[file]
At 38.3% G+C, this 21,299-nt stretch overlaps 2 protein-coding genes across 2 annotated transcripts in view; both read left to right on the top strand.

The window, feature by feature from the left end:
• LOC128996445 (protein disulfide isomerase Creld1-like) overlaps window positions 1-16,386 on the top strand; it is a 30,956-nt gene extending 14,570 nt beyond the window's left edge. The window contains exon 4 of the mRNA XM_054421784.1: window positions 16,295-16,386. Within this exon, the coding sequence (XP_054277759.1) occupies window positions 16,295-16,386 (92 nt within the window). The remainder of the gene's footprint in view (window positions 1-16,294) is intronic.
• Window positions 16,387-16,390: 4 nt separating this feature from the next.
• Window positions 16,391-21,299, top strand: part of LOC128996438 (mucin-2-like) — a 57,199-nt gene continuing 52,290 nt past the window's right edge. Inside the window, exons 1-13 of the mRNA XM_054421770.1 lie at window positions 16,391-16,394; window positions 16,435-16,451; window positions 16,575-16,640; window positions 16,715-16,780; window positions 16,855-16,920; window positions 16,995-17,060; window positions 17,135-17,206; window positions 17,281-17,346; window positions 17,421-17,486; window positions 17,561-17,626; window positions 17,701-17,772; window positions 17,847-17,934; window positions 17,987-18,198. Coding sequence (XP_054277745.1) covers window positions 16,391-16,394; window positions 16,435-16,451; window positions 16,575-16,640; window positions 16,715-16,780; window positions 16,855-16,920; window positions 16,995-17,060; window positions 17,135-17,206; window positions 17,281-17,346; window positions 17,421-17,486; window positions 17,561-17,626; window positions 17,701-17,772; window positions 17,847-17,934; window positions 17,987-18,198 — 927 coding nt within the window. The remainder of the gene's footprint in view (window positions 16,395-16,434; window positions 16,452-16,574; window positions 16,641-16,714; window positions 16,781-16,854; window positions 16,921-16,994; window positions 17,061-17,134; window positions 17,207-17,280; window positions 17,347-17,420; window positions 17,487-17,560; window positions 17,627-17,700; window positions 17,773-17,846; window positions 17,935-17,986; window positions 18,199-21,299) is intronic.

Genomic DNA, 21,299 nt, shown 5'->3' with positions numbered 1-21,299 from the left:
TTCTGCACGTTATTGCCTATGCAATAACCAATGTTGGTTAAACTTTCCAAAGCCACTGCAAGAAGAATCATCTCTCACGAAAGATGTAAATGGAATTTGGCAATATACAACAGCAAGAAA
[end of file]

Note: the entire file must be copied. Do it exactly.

At 38.3% G+C, this 21,299-nt stretch overlaps 2 protein-coding genes across 2 annotated transcripts in view; both read left to right on the top strand.

The window, feature by feature from the left end:
• LOC128996445 (protein disulfide isomerase Creld1-like) overlaps window positions 1-16,386 on the top strand; it is a 30,956-nt gene extending 14,570 nt beyond the window's left edge. The window contains exon 4 of the mRNA XM_054421784.1: window positions 16,295-16,386. Within this exon, the coding sequence (XP_054277759.1) occupies window positions 16,295-16,386 (92 nt within the window). The remainder of the gene's footprint in view (window positions 1-16,294) is intronic.
• Window positions 16,387-16,390: 4 nt separating this feature from the next.
• Window positions 16,391-21,299, top strand: part of LOC128996438 (mucin-2-like) — a 57,199-nt gene continuing 52,290 nt past the window's right edge. Inside the window, exons 1-13 of the mRNA XM_054421770.1 lie at window positions 16,391-16,394; window positions 16,435-16,451; window positions 16,575-16,640; window positions 16,715-16,780; window positions 16,855-16,920; window positions 16,995-17,060; window positions 17,135-17,206; window positions 17,281-17,346; window positions 17,421-17,486; window positions 17,561-17,626; window positions 17,701-17,772; window positions 17,847-17,934; window positions 17,987-18,198. Coding sequence (XP_054277745.1) covers window positions 16,391-16,394; window positions 16,435-16,451; window positions 16,575-16,640; window positions 16,715-16,780; window positions 16,855-16,920; window positions 16,995-17,060; window positions 17,135-17,206; window positions 17,281-17,346; window positions 17,421-17,486; window positions 17,561-17,626; window positions 17,701-17,772; window positions 17,847-17,934; window positions 17,987-18,198 — 927 coding nt within the window. The remainder of the gene's footprint in view (window positions 16,395-16,434; window positions 16,452-16,574; window positions 16,641-16,714; window positions 16,781-16,854; window positions 16,921-16,994; window positions 17,061-17,134; window positions 17,207-17,280; window positions 17,347-17,420; window positions 17,487-17,560; window positions 17,627-17,700; window positions 17,773-17,846; window positions 17,935-17,986; window positions 18,199-21,299) is intronic.

Genomic DNA, 21,299 nt, shown 5'->3' with positions numbered 1-21,299 from the left:
TTCTGCACGTTATTGCCTATGCAATAACCAATGTTGGTTAAACTTTCCAAAGCCACTGCAAGAAGAATCATCTCTCACGAAAGATGTAAATGGAATTTGGCAATATACAACAGCAAGAAA